Objectors get the blues over Hawick fountain going for gold
Golden days lie ahead for a landmark feature in a Borders park.
Planning approval has been granted for the Gilbert Davidson fountain in Hawick’s Wilton Lodge Park to be restored to its 19th century glory as part of a £40,000 makeover.
The fountain was removed in January so work could be carried out on its restoration.
During that work evidence emerged the fountain had originally been painted gold and blue when first installed in 1896, although it has been painted silver for over 110 years.
Planning approval has now been granted to transform it back to what are thought to be its original colours.
However, that decision has not gone down well in some quarters, with objections being registered to the change of colour.
One such opponent is Stuart Bouglas, of Main Street, St Boswells, and he has called into question the evidence for the proposed repainting.
He said: “I see no reason for this to be changed as the fountain has been silver for over 110 years.
“The company doing the renovation work say that they have found other colours underneath. Have they not heard of undercoats?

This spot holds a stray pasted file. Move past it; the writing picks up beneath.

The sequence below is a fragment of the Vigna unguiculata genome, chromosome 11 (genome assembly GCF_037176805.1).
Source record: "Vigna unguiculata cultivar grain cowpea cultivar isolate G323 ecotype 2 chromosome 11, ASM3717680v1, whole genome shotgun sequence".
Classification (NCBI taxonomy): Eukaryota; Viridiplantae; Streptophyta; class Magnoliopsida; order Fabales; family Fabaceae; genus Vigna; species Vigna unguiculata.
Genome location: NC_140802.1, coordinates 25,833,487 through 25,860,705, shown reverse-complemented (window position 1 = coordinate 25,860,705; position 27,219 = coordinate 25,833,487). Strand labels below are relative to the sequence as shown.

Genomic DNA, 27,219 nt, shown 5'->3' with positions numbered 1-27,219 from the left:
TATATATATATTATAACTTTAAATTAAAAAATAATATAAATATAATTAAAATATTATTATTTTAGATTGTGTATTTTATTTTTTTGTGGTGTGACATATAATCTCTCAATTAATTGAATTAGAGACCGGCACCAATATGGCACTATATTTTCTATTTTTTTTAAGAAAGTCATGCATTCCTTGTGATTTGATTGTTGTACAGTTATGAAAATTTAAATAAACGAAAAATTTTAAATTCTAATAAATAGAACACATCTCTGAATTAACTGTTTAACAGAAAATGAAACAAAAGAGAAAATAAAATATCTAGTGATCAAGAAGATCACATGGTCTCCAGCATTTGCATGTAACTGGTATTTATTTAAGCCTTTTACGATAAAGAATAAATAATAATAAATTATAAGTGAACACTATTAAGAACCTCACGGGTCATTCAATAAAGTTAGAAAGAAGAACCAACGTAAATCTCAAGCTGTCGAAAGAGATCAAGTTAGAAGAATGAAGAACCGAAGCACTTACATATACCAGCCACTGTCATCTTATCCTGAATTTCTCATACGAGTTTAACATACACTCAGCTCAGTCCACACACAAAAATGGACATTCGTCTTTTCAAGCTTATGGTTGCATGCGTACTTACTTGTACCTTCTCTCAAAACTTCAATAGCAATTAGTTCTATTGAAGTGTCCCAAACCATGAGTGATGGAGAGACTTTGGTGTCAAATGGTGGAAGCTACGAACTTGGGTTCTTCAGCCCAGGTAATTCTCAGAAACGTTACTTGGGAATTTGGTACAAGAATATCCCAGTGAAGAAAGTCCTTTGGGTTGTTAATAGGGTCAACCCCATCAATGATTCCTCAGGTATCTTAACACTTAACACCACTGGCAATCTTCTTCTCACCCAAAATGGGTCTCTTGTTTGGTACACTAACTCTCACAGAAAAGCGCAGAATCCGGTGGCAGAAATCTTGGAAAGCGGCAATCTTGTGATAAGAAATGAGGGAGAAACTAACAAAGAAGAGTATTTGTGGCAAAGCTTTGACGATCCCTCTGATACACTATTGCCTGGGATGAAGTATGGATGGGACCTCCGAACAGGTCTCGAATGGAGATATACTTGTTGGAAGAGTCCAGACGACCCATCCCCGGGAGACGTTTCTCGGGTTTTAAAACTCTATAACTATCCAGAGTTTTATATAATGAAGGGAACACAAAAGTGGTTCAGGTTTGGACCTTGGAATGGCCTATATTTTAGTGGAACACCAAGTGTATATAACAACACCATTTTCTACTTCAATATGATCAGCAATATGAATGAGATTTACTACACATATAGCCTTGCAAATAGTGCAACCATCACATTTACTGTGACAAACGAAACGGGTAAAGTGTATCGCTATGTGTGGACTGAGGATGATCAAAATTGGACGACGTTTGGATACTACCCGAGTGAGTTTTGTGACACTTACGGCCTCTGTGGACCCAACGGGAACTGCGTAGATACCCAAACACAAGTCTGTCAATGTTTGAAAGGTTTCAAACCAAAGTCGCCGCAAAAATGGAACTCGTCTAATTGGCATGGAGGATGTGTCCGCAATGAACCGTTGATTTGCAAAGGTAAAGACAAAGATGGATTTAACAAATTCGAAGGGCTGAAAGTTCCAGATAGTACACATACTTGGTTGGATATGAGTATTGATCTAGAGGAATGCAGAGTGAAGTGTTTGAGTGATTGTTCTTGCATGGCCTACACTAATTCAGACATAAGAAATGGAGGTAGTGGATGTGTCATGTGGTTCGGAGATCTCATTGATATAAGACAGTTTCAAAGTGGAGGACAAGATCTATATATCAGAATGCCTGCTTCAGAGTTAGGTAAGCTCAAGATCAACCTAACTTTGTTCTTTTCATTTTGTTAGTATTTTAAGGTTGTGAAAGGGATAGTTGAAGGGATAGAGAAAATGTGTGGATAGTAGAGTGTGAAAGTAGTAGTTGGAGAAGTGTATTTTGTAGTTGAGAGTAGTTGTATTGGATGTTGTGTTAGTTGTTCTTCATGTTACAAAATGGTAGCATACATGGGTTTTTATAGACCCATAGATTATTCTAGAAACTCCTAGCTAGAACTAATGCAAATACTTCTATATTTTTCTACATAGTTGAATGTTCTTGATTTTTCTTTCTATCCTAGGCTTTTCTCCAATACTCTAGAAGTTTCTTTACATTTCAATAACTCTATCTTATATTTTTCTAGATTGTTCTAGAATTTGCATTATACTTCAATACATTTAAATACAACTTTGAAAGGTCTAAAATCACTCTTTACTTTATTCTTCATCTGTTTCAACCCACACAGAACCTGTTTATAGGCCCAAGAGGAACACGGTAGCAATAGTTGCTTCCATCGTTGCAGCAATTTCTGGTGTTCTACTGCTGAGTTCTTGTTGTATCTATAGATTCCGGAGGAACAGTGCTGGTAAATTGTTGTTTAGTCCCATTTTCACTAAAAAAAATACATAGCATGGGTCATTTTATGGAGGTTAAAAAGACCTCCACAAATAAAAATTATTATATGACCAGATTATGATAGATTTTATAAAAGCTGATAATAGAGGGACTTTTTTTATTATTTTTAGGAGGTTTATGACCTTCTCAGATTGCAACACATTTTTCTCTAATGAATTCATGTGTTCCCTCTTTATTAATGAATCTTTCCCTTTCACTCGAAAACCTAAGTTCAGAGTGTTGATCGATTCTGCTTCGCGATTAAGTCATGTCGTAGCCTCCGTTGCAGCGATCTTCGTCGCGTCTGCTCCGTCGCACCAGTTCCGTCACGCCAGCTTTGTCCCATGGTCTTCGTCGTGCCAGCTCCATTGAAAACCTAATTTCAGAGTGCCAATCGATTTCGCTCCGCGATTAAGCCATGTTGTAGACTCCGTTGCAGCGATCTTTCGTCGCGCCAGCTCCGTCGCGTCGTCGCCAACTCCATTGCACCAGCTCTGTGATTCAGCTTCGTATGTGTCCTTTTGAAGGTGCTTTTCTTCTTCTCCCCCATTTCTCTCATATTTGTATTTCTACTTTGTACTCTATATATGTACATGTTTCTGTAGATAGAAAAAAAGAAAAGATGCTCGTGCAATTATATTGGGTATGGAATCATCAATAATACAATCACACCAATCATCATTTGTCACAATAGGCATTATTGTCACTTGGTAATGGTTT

“I cannot see why this fountain would have been blue and gold as the Hawick Common Riding colours at the time of its construction and unveiling were red and blue.
“I am also led to believe the Hawick town colours are dark green, as Scottish Borders Council replaced all street name signs with this colour as a background stating it was the town’s colour.
“I have several photo postcards of the period, the earliest postmark being 1908, all clearly showing the fountain to have been silver or a very light colour.”
Fellow objector Evelyn Jackson, of Bruce Court in Hawick, adds: “I have a strong preference to maintain silver over blue and gold as it’s aye been.
“My understanding is that the fountain when installed in 1896 had three coats of various blue paint over a red lead undercoat for only a mere six to seven years but two to three of silver and unknown layers of white for almost 115 years.”
A report by council planning officer Stuart Herkes says: “Beyond the remnants of previous coats of paint, no direct documentary evidence has been provided either to support or refute the contention that the fountain was originally blue and gold.
“However, there is strong circumstantial evidence that this was indeed likely to have been the case.
“During the process to remove the existing paint on the fountain to reveal the cast iron, there was evidence that the original colours were gold and blue.
“While there is a paucity of documentary evidence to confirm or refute the original finish of the fountain, I am content that the specific proposed colour scheme can be supported on the basis othat this was, or would be close to, the original finish of the fountain.”
The work is one of the last stages in the National Lottery-backed £3.64m restoration of the park.